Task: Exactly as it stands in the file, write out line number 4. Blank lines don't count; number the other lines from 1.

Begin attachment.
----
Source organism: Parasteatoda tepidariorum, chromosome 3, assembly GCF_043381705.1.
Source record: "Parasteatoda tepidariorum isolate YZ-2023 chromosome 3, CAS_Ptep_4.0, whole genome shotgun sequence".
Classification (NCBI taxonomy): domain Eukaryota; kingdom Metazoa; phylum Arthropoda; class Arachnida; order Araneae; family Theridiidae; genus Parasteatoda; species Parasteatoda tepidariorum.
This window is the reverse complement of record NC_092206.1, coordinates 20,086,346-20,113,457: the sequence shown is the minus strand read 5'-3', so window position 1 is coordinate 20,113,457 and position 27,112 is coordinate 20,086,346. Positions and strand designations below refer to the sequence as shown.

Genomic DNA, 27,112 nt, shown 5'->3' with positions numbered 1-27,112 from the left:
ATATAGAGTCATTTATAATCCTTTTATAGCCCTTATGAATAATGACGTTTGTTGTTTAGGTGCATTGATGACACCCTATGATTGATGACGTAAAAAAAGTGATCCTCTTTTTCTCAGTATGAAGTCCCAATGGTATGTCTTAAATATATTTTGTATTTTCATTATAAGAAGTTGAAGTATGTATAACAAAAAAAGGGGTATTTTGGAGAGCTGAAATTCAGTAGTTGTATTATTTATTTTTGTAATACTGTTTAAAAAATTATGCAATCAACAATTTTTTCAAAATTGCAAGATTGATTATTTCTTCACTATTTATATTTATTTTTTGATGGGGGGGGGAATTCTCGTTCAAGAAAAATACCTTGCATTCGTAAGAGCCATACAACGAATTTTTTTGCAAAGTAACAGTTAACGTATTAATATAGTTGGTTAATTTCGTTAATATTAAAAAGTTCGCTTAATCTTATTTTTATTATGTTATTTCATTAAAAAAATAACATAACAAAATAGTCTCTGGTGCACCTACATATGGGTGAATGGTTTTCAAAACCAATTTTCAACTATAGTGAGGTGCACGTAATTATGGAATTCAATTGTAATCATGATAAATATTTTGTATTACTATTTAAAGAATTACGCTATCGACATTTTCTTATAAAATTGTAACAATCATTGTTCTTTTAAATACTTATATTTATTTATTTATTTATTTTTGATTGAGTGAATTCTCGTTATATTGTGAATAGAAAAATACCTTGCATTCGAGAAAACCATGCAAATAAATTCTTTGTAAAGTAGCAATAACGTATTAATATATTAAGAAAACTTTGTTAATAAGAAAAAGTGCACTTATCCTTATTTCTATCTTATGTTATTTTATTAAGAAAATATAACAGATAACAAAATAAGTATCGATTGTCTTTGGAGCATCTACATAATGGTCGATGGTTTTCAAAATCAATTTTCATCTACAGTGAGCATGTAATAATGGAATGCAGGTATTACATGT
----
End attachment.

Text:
This window is the reverse complement of record NC_092206.1, coordinates 20,086,346-20,113,457: the sequence shown is the minus strand read 5'-3', so window position 1 is coordinate 20,113,457 and position 27,112 is coordinate 20,086,346. Positions and strand designations below refer to the sequence as shown.